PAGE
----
As some may have seen on the DFAY twitter feed I purchased the new Spring 1990 (The Other One) box set (There are still a few copies left over at Dead.net, I believe). Let me just say that the shows sound absolutely phenomenal.
Because I’ve limited these pages to officially released material some years might be more represented than others, especially now that two complete tours have been released – Europe 72 and Spring 1990. I happen to be a huge fan of the Spring 1990 tour so there will likely be a healthy serving of Spring 90 in the coming months. I’m sorry I’m not sorry.
From the get-go it was clear that the sound on the Spring 1990 The Other One box set was a cut above. My first “HOLY CRAP!” moment of listening to the box set came with today’s Black Peter therefore it only seemed appropriate to make it the first song from the new box set to highlight here.
I’m in the midst of reading Blair Jackson’s biography, Garcia: An American Life and I just read the following passage after selecting this tune and drafting this post:
For the rest of Garcia’s career, “Black Peter,” so often dirgelike in the early ’80s, would be one of his most powerful tunes, no doubt because it now had a special resonance for him.
The above quote (located on page 358 in the text) comes from the chapter detailing Jerry’s return to performing after his coma in 1986. I read that and thought, “YES! 3/14/90 is a perfect example of this.”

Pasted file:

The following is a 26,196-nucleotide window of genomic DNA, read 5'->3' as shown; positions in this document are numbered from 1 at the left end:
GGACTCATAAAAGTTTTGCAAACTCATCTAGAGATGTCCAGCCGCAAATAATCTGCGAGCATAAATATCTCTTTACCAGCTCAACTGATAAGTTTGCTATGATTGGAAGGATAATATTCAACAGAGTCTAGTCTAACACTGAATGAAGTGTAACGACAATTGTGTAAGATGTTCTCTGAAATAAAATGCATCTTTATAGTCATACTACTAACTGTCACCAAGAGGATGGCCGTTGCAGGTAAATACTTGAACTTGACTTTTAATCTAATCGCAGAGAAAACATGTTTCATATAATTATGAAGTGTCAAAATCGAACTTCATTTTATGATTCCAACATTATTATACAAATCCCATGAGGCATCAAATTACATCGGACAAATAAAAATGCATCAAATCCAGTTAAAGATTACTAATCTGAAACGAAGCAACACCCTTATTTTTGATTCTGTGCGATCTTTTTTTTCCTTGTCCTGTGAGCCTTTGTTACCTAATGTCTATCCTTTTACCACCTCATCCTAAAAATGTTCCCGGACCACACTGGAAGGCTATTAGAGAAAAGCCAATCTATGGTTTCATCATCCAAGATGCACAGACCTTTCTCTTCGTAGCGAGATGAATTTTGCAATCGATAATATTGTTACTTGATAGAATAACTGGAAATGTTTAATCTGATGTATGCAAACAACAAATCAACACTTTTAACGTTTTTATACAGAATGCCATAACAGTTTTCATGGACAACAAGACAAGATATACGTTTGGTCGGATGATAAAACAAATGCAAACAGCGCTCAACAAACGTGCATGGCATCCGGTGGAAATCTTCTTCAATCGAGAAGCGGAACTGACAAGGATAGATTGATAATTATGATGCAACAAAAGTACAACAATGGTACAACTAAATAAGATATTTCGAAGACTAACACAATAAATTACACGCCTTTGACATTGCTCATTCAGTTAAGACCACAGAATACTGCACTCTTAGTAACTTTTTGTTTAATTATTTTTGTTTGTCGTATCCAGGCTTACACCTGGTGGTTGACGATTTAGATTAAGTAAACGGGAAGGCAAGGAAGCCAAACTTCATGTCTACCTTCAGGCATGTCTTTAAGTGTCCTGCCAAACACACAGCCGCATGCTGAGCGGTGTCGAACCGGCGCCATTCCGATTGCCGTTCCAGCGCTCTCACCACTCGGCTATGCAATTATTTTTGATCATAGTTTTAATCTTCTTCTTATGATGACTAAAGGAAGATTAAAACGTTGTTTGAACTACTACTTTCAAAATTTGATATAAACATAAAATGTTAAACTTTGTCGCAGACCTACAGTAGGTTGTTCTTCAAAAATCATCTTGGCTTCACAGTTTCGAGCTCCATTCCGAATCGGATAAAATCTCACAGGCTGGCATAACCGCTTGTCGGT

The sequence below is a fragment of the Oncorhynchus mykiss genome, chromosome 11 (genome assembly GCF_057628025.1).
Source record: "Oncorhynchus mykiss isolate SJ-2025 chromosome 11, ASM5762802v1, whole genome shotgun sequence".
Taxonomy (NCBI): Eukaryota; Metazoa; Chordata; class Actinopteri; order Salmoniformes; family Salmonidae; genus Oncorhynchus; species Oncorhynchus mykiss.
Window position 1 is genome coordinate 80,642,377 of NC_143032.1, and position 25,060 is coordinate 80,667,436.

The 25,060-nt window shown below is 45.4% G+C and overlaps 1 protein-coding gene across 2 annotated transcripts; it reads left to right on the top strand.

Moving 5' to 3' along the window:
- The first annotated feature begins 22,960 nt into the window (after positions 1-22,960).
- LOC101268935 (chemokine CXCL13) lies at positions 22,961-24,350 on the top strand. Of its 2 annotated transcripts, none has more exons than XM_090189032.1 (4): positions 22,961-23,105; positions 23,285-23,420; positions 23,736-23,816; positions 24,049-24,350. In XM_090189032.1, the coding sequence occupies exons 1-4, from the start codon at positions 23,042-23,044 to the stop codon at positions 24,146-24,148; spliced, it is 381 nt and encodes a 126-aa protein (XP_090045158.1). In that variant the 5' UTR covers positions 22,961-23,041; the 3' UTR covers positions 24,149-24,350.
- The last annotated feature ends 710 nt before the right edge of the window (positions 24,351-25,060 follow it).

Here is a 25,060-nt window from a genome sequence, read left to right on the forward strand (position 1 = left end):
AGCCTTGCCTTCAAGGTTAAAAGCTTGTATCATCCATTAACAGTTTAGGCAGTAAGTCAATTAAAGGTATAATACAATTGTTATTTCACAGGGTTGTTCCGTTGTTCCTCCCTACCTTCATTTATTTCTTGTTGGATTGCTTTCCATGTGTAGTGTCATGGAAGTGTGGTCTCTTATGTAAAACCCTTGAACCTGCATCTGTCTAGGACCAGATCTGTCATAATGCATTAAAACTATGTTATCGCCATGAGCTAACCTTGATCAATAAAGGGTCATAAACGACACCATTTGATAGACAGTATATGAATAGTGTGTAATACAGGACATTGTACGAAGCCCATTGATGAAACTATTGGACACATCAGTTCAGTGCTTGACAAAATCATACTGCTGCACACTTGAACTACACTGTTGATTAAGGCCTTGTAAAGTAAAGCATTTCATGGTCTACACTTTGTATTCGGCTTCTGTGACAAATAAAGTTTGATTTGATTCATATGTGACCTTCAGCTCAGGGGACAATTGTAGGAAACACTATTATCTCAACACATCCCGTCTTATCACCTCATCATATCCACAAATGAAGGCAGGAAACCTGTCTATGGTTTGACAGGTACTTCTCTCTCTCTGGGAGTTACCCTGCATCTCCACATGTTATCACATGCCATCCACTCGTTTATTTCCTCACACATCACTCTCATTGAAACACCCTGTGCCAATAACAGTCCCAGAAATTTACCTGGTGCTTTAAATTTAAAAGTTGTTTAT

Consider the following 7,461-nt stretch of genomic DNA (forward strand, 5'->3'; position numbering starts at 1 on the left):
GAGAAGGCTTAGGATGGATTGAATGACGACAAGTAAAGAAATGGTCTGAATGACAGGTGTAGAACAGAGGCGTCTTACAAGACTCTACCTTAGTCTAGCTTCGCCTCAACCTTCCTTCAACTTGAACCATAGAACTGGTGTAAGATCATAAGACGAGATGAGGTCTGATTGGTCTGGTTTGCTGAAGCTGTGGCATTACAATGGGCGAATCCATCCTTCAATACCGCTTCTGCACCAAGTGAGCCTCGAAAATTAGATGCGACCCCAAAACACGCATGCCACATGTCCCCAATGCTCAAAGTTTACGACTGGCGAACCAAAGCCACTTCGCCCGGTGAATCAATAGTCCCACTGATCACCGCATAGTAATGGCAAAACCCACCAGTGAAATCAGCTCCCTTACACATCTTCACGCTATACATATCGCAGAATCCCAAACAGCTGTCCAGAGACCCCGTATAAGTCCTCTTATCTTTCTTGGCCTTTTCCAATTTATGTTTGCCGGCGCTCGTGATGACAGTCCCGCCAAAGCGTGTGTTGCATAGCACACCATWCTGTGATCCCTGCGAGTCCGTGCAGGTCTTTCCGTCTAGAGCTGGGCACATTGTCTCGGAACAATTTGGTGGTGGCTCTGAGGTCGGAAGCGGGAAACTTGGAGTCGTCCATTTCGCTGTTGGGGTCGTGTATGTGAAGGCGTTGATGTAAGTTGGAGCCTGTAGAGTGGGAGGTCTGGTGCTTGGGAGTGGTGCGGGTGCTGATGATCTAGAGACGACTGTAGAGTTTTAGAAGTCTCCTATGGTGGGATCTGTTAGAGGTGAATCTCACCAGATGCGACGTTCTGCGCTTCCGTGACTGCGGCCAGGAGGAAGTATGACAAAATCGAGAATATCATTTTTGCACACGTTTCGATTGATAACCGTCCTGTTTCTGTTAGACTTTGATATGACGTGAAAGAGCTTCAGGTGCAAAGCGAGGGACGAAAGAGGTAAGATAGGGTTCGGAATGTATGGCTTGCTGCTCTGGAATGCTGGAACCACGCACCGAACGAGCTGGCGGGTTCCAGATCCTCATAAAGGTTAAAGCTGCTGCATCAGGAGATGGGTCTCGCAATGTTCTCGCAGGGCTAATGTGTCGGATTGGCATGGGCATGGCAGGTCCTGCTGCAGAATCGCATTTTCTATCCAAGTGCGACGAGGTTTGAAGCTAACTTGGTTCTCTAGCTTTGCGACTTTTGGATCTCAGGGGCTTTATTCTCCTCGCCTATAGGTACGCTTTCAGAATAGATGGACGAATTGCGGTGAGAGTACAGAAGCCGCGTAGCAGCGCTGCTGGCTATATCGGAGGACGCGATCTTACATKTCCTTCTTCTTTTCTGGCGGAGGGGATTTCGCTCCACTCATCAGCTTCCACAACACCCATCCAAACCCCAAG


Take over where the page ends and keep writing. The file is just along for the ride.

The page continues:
This one slinks right out of the gate. Weir offers some serpentine additions and Phil takes his bass out for a leisurely stroll. Oh, and did I mention that Phil is swinging like a Mofo here? His swinging line is what jumped out to me when I first heard this track. The B3 swirls add just the right texture throughout. Brent doesn’t over do it and lets the song breathe. (Weir plays some neat harmonics right after the 2 minute mark. Love it.) Jerry’s solo is methodical and deliberate, and he coaxes some tasty sustain out of Tiger here. There’s a bit of growl to his tone as well which provides an interesting contrasting texture. And all the while Phil just swings away. I can’t get over how sweet he sounds here. Bob and Brent join in on vocals for the bridge, which brings with it a dynamic rise. The boys are really feeling Black Peter on this evening. The end of the bridge casually eases back to the swing vibe previously established. It sounds like Weir is messing around with a slide late in the song and I’m a little wary, but as we get to the “Run and see”s it sounds like he’s abandoned it. Jerry lets it rip, but only briefly, which is kind of a bummer. I thought we were due one more big solo to end but instead they quickly shift gears and move to the next song.